Available at: http://www2.towerhobbies.com/cgi-bin...?&I=LXD927&P=7

Ball Connectors – 2 for Elevators, 1 for Throttle
Available at: http://www2.towerhobbies.com/cgi-bin...?&I=LXK094&P=7

Ball Links – 2 needed for Elevator V-tail linkages
Available at: http://www2.towerhobbies.com/cgi-bin...?&I=LXD896&P=7

Latex Foam for Battery, Receiver, and tank (1 sheet good for a couple planes)
Available at: http://www2.towerhobbies.com/cgi-bin...?&I=LXL430&P=7

Velcro to hold Battery / Receiver in place
Available at: http://www2.towerhobbies.com/cgi-bin...?&I=LXK203&P=7

Landing Gear – Great Planes Dural Landing Gear .019 L-1
Available at: http://www2.towerhobbies.com/cgi-bin...?&I=LXJ921&P=7

Wheels with Axles 2 per plane
Available at: http://www.pspec.com/details.asp?ProdID=39&category=7

Fuel Tank – 5 ¼ oz Tetra
Available at: http://www.pspec.com/details.asp?ProdID=41&category=7

Carbon Fiber Pushrods 35” long 1/8” diameter with titanium ends (I set is good for 2 planes)
Available at: http://www.centralhobbies.com/contro...e/pushrod2.htm

Fiberglass - ¾ oz and 1.4 oz
Available at:

Fuel Line – ? Still deciding.

Paint – KlassKote
Available at: http://www.klasskote.com


Radio Gear (Brand is Builders preference):

3-Mini Servos (Elevators, Ailerons)
1-Micro Servo (Throttle)
1-6” Servo Extension (for Ailerons)
1-Mini Receiver
1-720 MAH NIMH Battery Pack
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Old 02-21-2009, 10:29 PM
  #15
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Default RE: Speed Secrets Combined

Dave
I have a Hurricane kit that I'm building and I'm not sure on how to mount the V-tail. There is a piece of ply where the tail sits and I'd like to know if the tail just sits there after its aligned and glued in ?

Eddie
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Old 02-22-2009, 12:44 AM
  #16
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Default RE: Speed Secrets Combined

That 3/8ths in ply is to be used if you are going to make the tail removable. You don't need it if you are going to glue it in. I just bevel the fuse sides a bit , line it up with a level, and glue it in.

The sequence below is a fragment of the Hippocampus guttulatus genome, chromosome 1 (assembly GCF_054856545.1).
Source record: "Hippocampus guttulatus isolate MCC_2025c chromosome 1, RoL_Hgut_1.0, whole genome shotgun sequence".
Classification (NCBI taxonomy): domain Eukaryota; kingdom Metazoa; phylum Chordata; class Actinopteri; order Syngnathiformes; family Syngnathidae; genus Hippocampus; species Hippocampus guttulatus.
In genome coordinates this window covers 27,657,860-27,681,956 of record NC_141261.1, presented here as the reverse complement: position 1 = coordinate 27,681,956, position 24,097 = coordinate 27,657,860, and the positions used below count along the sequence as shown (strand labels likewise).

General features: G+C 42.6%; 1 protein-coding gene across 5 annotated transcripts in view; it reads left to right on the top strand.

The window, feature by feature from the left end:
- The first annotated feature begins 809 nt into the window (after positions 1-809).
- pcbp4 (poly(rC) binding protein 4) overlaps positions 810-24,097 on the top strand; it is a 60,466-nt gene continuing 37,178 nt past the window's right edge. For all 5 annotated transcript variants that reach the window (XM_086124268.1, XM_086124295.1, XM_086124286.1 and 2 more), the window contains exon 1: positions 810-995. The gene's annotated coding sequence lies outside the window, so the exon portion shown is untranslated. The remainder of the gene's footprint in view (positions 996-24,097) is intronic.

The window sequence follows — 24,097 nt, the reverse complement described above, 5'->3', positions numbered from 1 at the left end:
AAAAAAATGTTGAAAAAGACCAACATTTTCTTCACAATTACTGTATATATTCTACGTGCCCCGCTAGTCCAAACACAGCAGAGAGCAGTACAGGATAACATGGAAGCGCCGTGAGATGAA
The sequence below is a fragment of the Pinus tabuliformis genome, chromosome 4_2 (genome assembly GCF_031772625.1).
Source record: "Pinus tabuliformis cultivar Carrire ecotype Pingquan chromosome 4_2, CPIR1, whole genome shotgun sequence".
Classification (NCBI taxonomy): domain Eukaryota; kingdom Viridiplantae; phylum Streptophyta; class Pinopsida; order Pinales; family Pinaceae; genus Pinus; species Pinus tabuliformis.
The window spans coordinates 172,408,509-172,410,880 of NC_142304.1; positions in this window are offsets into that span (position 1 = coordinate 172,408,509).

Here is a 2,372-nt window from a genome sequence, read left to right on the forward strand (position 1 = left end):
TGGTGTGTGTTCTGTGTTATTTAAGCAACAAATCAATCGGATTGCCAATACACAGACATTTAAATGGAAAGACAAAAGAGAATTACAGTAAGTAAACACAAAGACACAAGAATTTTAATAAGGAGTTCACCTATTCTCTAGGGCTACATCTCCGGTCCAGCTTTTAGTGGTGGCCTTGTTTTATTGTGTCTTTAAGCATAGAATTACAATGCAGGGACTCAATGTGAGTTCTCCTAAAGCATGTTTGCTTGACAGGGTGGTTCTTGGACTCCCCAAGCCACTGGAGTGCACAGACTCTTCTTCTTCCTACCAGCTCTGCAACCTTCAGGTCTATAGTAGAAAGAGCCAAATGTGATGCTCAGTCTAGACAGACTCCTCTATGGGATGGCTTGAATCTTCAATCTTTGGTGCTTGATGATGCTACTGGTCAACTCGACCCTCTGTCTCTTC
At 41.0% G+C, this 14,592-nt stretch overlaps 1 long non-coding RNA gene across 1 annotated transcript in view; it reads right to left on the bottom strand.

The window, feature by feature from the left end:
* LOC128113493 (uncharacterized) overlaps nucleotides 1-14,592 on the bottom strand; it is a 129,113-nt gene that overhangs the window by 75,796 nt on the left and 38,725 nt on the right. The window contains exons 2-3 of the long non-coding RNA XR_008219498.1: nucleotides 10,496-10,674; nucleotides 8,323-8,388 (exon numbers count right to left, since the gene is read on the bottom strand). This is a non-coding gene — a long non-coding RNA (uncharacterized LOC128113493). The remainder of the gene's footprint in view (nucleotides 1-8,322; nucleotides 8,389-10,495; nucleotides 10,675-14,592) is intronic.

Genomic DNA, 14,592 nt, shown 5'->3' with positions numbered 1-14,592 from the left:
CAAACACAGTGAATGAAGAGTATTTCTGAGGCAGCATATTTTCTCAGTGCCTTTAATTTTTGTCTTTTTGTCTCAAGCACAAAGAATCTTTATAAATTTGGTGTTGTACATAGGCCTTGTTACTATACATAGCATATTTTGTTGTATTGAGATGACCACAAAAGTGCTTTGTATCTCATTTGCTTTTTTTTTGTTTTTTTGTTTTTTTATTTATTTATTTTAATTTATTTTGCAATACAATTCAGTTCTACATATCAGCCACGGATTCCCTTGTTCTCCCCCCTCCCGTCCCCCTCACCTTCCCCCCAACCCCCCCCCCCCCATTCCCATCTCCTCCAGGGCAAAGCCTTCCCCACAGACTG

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Old 02-22-2009, 08:43 AM
  #17
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Default RE: Speed Secrets Combined

Exactly as Dave answered. I like to tack glue with thin CA when I have it lined up perfectly. Then I fill any gaps with 5 minute epoxy mixed with a little Cab-o-Sil. After that, I come back with SuperFil, and make nice little fillets at the base of the V.
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Old 02-22-2009, 12:17 PM
  #18
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Default RE: Speed Secrets Combined

Is Cab-O-Sil the same as micro ballons and epoxy. forgive my ignorance but I've never heard of it. Course then I've only been at the for 35 years. And while were at it what the heck is SuperFil?
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Old 02-22-2009, 12:33 PM
  #19
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Default RE: Speed Secrets Combined

No Cab-o-Sil is a different product. What it does is make the epoxy "Thixotropic". In other words it makes it less prone to "run" or drip. It is not lightweight like microbaloons and is used for different purposes. Aircraft Spruce and Specialty sells it to the EAA crowd, and I suspect that the folks that supply composite products to modelers also stock it, but I haven't checked.